True and fair Campaign Anniversary Press Release. 5th February 2013

Savers and pensioners demand statutory regulation to force disclosure of all fund fees and costs

- Savers want full disclosure of ALL investment fees and charges
- More than 90 per cent of investors believe legislation is necessary to force transparency
- True and Fair Campaign calls on regulators to guarantee investor confidence

An overwhelming majority of Britain’s savers and investors want full disclosure of the investment fees and charges levied by investment companies with more than 90 per cent (92%) saying that firms should be legally obliged to provide this information, according to a new report from The True and Fair Campaign. ¹

The report marks one year since the launch of The True and Fair Campaign (, which continues to call for a fair and transparent deal for consumers, and demonstrates just how important the issues of transparency and fee disclosure are.

Almost three quarters (74%), of investors questioned said they wanted costs and fees disclosed as a single, cash figure – something The True and Fair Campaign has been urging as a bench-mark to enable simple comparisons between financial savings and investment products.

The findings also highlight the value savers place on understanding what they are paying for. More than 80 per cent (84 %) of those polled said that it is very important they understand the fees they pay for investment or pension products, and yet more than half (58%) said they did not know the cost of their current products, including fees.

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Gina Miller, founder of The True and Fair Campaign said: “This latest research shows how much savers and investors care about the money they’re being charged by their investment providers. A year ago, just after we launched The True and Fair Campaign, the former head of the industry trade body, the Investment Management Association (‘IMA’), Richard Saunders described the industry’s hidden charges as “a myth.” One year on the results of this survey prove that savers do not agree with this analysis and feel that statutory disclosure of costs and fees is the only solution to end the scandal of hidden charges.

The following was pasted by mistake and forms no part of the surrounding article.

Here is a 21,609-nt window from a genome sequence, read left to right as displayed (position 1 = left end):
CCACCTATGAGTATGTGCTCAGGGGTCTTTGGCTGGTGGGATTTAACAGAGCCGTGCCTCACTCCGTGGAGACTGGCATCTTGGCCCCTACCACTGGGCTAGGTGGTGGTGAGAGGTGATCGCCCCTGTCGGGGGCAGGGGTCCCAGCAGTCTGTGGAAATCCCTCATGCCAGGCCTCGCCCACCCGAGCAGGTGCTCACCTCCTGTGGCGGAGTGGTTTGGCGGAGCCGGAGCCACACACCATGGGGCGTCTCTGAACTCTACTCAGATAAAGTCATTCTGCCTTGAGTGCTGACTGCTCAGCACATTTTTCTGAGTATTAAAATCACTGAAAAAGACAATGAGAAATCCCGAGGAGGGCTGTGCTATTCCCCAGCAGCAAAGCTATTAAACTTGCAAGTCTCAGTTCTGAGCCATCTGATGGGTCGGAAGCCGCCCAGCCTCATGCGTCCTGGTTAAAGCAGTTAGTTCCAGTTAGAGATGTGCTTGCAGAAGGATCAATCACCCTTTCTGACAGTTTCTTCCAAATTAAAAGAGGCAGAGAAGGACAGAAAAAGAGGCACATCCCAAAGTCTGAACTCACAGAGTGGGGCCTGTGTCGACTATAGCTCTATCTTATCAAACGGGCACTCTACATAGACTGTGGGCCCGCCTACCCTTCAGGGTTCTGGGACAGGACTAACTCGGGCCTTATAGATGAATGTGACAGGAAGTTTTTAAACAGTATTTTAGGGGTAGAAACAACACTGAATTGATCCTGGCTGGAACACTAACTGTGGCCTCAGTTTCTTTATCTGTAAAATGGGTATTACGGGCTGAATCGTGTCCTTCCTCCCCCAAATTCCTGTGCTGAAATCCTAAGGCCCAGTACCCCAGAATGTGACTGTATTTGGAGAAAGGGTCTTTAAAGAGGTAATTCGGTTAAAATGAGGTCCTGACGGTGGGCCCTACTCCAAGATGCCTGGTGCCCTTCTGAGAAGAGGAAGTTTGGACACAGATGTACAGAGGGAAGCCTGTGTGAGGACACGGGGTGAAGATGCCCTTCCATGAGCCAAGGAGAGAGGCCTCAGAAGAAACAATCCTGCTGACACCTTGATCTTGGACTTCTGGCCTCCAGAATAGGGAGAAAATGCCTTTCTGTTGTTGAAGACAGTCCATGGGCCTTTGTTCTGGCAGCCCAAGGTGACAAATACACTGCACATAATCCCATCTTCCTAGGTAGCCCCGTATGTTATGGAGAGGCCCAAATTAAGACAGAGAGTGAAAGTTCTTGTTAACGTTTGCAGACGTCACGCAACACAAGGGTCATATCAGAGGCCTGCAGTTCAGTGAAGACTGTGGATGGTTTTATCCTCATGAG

“It is completely indefensible that two thirds of people buying investment products do not know how much they are paying in fees and charges. But what is worse is the fact that while we call for transparency and 100 per cent disclosure, the industry continues to hide under a thin rhetorical veil promising more disclosure, not full disclosure, and wraps itself in opaque, ill-defined guidelines.”

The survey also revealed that just 42 per cent of investors know approximately how much they pay in fees and charges. Those who are aware of fees and charges think they are paying about 1.58 per cent for their investments, compared to the 0.3 per cent that the IMA claimed investors paid in its 10th Annual Management Survey, released last year. However, based on analysis by The True and Fair Campaign, once all the extra hidden costs, fees and charges are added in people are paying closer to 3 per cent.

Gina Miller continues: “It is time for the industry to come clean before consumers vote with their wallets and opt to avoid hidden charges by investing their money elsewhere. We continue to call on the industry regulators to sign up to our six point plan² to ensure the protection of consumers and begin to regain their trust.”

¹ An online survey was conducted on behalf of SCM Private by Research Plus among 2,021 UK adults between 4th – 10th January 2013
² The True and Fair Campaign launched a six point plan for regulators in November 2012. The plan called on the Financial Conduct Authority (‘FCA’) to urgently address six core tasks to ensure that the forthcoming Retail Distribution Review (‘RDR’) does not fail in its stated intention to promote better consumer protection and restore trust in financial services.

The True and Fair Campaign’s Six Point Plan is:

1. FCA should demonstrate it is not a prisoner of the industry – stop delegating key powers to the investment trade bodies; strong regulation and statutory rules are critical
2. 100% transparency on charges and investments, policed by the FCA, with legal force. Voluntary codes do not work
3. A Code of Ethics – with those who act against consumer interests: named, shamed and prosecuted (if needed)
4. Regulation focused on reducing conflicts of interest, increasing competition, transparency and therefore overall trust
5. FCA to enact wide-spread communication with the industry prior to regulation to ensure it is clear, logical and effective
6. Every key FCA decision judged not in isolation but in overall context to ensure consumers are better off

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